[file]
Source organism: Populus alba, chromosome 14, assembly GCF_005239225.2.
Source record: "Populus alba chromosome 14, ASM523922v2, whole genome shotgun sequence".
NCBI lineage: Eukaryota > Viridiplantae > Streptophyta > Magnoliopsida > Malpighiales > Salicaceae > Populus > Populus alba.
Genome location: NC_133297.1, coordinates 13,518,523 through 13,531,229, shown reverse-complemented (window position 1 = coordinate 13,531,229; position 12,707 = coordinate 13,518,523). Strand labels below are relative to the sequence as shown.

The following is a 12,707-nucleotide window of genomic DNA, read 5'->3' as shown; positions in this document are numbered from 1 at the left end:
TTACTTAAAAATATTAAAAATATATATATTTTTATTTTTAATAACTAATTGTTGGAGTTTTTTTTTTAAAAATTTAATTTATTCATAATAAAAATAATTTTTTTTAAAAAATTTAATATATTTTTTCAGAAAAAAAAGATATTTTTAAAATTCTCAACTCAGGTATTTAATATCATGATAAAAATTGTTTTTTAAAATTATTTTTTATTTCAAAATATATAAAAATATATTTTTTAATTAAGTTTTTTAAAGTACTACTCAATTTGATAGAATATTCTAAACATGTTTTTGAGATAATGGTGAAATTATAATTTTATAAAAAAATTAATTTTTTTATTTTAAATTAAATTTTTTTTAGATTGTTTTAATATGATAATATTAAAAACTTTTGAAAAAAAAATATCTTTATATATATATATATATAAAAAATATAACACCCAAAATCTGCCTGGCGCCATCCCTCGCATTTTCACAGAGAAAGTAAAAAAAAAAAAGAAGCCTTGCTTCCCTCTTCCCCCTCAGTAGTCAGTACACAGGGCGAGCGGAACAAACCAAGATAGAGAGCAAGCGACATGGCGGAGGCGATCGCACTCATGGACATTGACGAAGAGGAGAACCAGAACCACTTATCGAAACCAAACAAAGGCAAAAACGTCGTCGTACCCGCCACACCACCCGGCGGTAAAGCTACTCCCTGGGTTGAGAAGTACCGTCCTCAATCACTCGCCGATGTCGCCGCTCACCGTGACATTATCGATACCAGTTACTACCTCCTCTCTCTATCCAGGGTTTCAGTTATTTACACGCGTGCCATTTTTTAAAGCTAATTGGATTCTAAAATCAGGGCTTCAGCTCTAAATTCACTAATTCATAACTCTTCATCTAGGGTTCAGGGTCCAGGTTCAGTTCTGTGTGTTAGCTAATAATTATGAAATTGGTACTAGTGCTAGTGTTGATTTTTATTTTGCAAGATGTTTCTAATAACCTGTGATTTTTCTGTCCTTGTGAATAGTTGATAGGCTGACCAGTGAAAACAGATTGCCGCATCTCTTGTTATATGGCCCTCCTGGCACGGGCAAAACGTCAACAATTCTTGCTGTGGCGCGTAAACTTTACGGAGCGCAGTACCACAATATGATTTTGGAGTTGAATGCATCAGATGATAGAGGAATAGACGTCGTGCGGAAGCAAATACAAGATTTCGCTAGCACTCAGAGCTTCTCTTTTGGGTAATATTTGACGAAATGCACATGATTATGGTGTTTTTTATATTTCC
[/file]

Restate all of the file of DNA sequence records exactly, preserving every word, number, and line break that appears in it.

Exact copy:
Source organism: Populus alba, chromosome 14, assembly GCF_005239225.2.
Source record: "Populus alba chromosome 14, ASM523922v2, whole genome shotgun sequence".
NCBI lineage: Eukaryota > Viridiplantae > Streptophyta > Magnoliopsida > Malpighiales > Salicaceae > Populus > Populus alba.
Genome location: NC_133297.1, coordinates 13,518,523 through 13,531,229, shown reverse-complemented (window position 1 = coordinate 13,531,229; position 12,707 = coordinate 13,518,523). Strand labels below are relative to the sequence as shown.

The following is a 12,707-nucleotide window of genomic DNA, read 5'->3' as shown; positions in this document are numbered from 1 at the left end:
TTACTTAAAAATATTAAAAATATATATATTTTTATTTTTAATAACTAATTGTTGGAGTTTTTTTTTTAAAAATTTAATTTATTCATAATAAAAATAATTTTTTTTAAAAAATTTAATATATTTTTTCAGAAAAAAAAGATATTTTTAAAATTCTCAACTCAGGTATTTAATATCATGATAAAAATTGTTTTTTAAAATTATTTTTTATTTCAAAATATATAAAAATATATTTTTTAATTAAGTTTTTTAAAGTACTACTCAATTTGATAGAATATTCTAAACATGTTTTTGAGATAATGGTGAAATTATAATTTTATAAAAAAATTAATTTTTTTATTTTAAATTAAATTTTTTTTAGATTGTTTTAATATGATAATATTAAAAACTTTTGAAAAAAAAATATCTTTATATATATATATATATAAAAAATATAACACCCAAAATCTGCCTGGCGCCATCCCTCGCATTTTCACAGAGAAAGTAAAAAAAAAAAAGAAGCCTTGCTTCCCTCTTCCCCCTCAGTAGTCAGTACACAGGGCGAGCGGAACAAACCAAGATAGAGAGCAAGCGACATGGCGGAGGCGATCGCACTCATGGACATTGACGAAGAGGAGAACCAGAACCACTTATCGAAACCAAACAAAGGCAAAAACGTCGTCGTACCCGCCACACCACCCGGCGGTAAAGCTACTCCCTGGGTTGAGAAGTACCGTCCTCAATCACTCGCCGATGTCGCCGCTCACCGTGACATTATCGATACCAGTTACTACCTCCTCTCTCTATCCAGGGTTTCAGTTATTTACACGCGTGCCATTTTTTAAAGCTAATTGGATTCTAAAATCAGGGCTTCAGCTCTAAATTCACTAATTCATAACTCTTCATCTAGGGTTCAGGGTCCAGGTTCAGTTCTGTGTGTTAGCTAATAATTATGAAATTGGTACTAGTGCTAGTGTTGATTTTTATTTTGCAAGATGTTTCTAATAACCTGTGATTTTTCTGTCCTTGTGAATAGTTGATAGGCTGACCAGTGAAAACAGATTGCCGCATCTCTTGTTATATGGCCCTCCTGGCACGGGCAAAACGTCAACAATTCTTGCTGTGGCGCGTAAACTTTACGGAGCGCAGTACCACAATATGATTTTGGAGTTGAATGCATCAGATGATAGAGGAATAGACGTCGTGCGGAAGCAAATACAAGATTTCGCTAGCACTCAGAGCTTCTCTTTTGGGTAATATTTGACGAAATGCACATGATTATGGTGTTTTTTATATTTCC